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Malaysian Immigration Has Made a Big Change to Expat Work Permits

Image Credit: ASEAN Briefing
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In a somewhat questionable move towards digitalisation, the government has stopped issuing physical visas for its Employment Pass renewals… and signs already point to it being a potential problem for expats who travel.

If you’re a working expat in Malaysia, you’re likely well-accustomed to the full-page visa sticker in your passport which outlines the details and terms of your Employment Pass (EP), and is evidence of your legal status to not only be in the country, but to exit and enter it freely.

As of December 1 last year, all that changed. Whilst first-time EP holders will still get the physical sticker, those who renew their EPs will not. Instead, they will be “issued” an ePass, which is exactly what it sounds like.

We reached out to Immigration for clarification on this matter, and whether or not a physical sticker could still be requested if desired, and this was their response:

If the application has been issued for the ePass by Immigration, thus please be advised that Immigration is unable to reissue the sticker printed for this application once the ePass is issued.

The ePass is provided and issued by Immigration and any agency are aware regarding this matter and there will be no issue for the ePass as proof for traveling document.

The applicant must carry the ePass all the time, and they may save the ePass on their phone for their convenience to travel around. 

You may show the announcement from the ESD website that the ePass was the replacement for the physical sticker under the renewal application.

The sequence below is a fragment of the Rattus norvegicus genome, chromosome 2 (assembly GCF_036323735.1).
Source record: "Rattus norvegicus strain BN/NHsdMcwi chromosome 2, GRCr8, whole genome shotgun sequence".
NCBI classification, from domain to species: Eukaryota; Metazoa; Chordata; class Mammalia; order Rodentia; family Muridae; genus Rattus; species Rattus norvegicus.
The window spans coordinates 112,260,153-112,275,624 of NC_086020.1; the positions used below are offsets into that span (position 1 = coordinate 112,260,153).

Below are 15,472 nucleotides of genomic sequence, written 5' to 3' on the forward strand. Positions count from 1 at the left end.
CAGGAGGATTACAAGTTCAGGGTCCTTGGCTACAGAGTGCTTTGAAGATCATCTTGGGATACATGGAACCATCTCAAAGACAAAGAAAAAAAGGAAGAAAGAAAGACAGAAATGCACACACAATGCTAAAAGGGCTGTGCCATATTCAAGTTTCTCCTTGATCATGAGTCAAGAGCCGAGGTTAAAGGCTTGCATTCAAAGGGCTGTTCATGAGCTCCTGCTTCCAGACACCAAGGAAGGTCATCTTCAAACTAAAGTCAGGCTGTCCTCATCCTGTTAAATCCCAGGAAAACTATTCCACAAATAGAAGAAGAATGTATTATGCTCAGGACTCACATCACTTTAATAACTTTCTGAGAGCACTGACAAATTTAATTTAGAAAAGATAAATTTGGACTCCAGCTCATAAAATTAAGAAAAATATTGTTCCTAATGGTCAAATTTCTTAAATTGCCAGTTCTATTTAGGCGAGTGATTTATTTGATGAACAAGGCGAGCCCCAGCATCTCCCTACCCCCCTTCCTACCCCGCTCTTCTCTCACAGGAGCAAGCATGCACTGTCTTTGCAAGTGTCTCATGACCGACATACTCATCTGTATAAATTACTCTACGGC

The logic behind the ePass certainly seems sound: No longer is it necessary to dedicate an entire page of your passport for your Malaysian EP. It’s all stored online.

But what works well in theory doesn’t always do so in practice. That ePass may or may not be easily accessed by airline and immigration staff in other countries (we’re voting for “not”), making every check-in at every overseas airport a roll of the dice.

We’ve already been informed of instances involving expats with the ePass (as well as an expired visa in their passport, which is all that can be seen) being questioned at their international points of embarkation when returning to Malaysia.

Airlines will generally be reluctant to allow someone with an expired visa and no onward ticket board a plane to Malaysia – or they may flatly refuse. So you’ll need to carry a print-out of the ePass, possibly a copy of the announcement from Immigration regarding the change for EP renewals, and that’s still no guarantee you’ll be able to convince the person at the check-in counter, because the ePass print-out frankly looks like something anyone with Microsoft Word, a printer, and a bit of layout skill could generate.

Boarding denied! A fresh new possibility with the ePass?

And even though the policy change took effect last December, it appears some frontline Immigration officers aren’t quite up to speed, judging by reports of expats returning to Malaysia only to face extra scrutiny because of an “expired work visa.”

Trust us, once you get that precious EP renewed, be sure to get a printed copy of the ePass. Consider having it reduced in size and laminated, too, or having a digital copy stored on your smartphone.

If this all sounds like a bit of extra effort and potential stress for working expats in Malaysia… well, that’s only because it is.



The government of Malaysia introduced an electronic pass (ePass) renewal scheme for Employment Passes on December 1, 2022. Through the government of Malaysia’s Expatriate Services Division (ESD) Online Service, an employee’s sponsoring company can sign in and download the ePass that can be provided to the employee.

The ePass can only be issued for renewals of a previous Employment Pass if the employee’s passport information has stayed the same. With the ePass, no physical visa sticker may be issued.

Expats are advised to print a copy of their ePass upon on its issuance and possibly a copy of the general ePass announcement (linked above) and carry with their passport when travelling in the fairly likely event airline or immigration officials raise questions about the expired physical visa in the passport.

For additional information on the ePass, click here.

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